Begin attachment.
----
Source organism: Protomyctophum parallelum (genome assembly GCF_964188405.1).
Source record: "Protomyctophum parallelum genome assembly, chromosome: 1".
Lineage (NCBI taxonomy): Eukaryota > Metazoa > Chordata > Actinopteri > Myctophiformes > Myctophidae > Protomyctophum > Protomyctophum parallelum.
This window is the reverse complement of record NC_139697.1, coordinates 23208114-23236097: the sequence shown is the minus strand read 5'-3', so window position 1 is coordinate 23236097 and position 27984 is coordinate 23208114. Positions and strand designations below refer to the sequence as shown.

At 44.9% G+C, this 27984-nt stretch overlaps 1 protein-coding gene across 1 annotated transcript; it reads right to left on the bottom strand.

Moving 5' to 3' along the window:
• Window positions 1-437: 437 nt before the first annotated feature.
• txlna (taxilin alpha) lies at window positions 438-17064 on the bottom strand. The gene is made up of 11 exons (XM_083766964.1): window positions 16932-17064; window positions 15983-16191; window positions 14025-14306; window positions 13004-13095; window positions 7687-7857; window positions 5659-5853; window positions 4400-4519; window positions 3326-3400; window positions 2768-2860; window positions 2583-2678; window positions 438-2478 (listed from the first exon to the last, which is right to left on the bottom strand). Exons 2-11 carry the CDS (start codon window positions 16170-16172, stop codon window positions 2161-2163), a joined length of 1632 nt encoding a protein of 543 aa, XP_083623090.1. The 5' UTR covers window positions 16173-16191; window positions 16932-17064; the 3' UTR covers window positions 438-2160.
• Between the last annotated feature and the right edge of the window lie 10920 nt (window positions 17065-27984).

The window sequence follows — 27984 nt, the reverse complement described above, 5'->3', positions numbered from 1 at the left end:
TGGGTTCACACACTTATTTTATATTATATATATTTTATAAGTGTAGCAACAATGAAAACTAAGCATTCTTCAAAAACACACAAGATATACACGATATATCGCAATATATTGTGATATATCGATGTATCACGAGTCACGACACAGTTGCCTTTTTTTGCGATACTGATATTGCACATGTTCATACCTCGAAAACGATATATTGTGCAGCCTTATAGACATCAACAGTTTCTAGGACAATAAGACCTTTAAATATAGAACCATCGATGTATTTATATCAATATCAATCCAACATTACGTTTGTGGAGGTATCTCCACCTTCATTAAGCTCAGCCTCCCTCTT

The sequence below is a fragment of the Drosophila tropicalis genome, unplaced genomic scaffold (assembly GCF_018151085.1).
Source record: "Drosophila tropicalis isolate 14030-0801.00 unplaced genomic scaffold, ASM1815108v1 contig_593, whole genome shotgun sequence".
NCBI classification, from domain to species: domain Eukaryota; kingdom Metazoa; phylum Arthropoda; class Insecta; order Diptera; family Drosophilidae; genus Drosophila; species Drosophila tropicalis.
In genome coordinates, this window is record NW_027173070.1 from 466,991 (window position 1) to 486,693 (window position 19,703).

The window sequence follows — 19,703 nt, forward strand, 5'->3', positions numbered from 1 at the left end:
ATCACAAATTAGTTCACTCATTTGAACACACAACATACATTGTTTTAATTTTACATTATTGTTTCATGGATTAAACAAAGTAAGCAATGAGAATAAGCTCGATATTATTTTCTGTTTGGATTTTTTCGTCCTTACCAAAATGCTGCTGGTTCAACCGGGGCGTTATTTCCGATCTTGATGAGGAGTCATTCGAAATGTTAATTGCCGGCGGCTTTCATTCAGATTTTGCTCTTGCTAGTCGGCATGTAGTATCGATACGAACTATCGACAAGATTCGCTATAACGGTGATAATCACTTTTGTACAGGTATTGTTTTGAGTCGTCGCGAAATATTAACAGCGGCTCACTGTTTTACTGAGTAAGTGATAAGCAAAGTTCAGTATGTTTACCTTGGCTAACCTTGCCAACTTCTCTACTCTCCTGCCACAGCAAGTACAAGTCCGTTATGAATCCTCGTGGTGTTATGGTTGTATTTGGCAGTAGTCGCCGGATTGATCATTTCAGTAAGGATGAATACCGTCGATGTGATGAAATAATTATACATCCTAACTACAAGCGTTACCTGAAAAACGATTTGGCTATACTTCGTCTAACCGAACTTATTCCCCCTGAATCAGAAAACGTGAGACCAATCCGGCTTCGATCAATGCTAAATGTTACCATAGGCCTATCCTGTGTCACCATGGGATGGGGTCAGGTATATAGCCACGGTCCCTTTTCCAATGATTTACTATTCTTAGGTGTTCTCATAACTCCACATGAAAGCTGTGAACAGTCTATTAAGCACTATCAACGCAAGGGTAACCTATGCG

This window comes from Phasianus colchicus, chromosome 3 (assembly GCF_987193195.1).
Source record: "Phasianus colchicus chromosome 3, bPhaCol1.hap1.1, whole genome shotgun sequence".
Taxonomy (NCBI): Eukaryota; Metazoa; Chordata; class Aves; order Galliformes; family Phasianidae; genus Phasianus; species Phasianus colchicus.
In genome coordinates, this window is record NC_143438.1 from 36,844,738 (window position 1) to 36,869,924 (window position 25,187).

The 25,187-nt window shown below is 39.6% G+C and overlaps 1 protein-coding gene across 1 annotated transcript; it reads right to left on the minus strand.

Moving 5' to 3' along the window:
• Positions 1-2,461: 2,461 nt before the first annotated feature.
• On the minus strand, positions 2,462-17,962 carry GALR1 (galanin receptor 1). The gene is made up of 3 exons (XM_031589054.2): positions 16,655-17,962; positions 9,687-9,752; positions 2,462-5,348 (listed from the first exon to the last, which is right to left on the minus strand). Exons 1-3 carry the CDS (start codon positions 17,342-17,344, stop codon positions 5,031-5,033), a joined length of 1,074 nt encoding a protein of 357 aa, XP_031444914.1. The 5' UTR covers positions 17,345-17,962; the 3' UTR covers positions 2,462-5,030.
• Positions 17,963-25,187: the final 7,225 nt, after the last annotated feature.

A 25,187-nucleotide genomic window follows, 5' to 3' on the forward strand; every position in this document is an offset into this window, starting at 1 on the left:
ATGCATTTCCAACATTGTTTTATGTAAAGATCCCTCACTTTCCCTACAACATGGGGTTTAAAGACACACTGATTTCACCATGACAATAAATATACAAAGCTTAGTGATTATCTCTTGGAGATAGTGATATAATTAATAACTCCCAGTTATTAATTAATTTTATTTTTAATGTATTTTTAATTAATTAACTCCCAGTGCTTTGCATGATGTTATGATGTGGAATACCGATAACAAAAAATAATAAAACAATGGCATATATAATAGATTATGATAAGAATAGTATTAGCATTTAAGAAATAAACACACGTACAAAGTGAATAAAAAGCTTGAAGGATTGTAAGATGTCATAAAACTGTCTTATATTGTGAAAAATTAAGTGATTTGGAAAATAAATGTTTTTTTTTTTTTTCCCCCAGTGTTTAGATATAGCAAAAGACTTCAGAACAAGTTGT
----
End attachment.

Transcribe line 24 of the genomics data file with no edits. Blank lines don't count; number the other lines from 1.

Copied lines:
• Positions 1-2,461: 2,461 nt before the first annotated feature.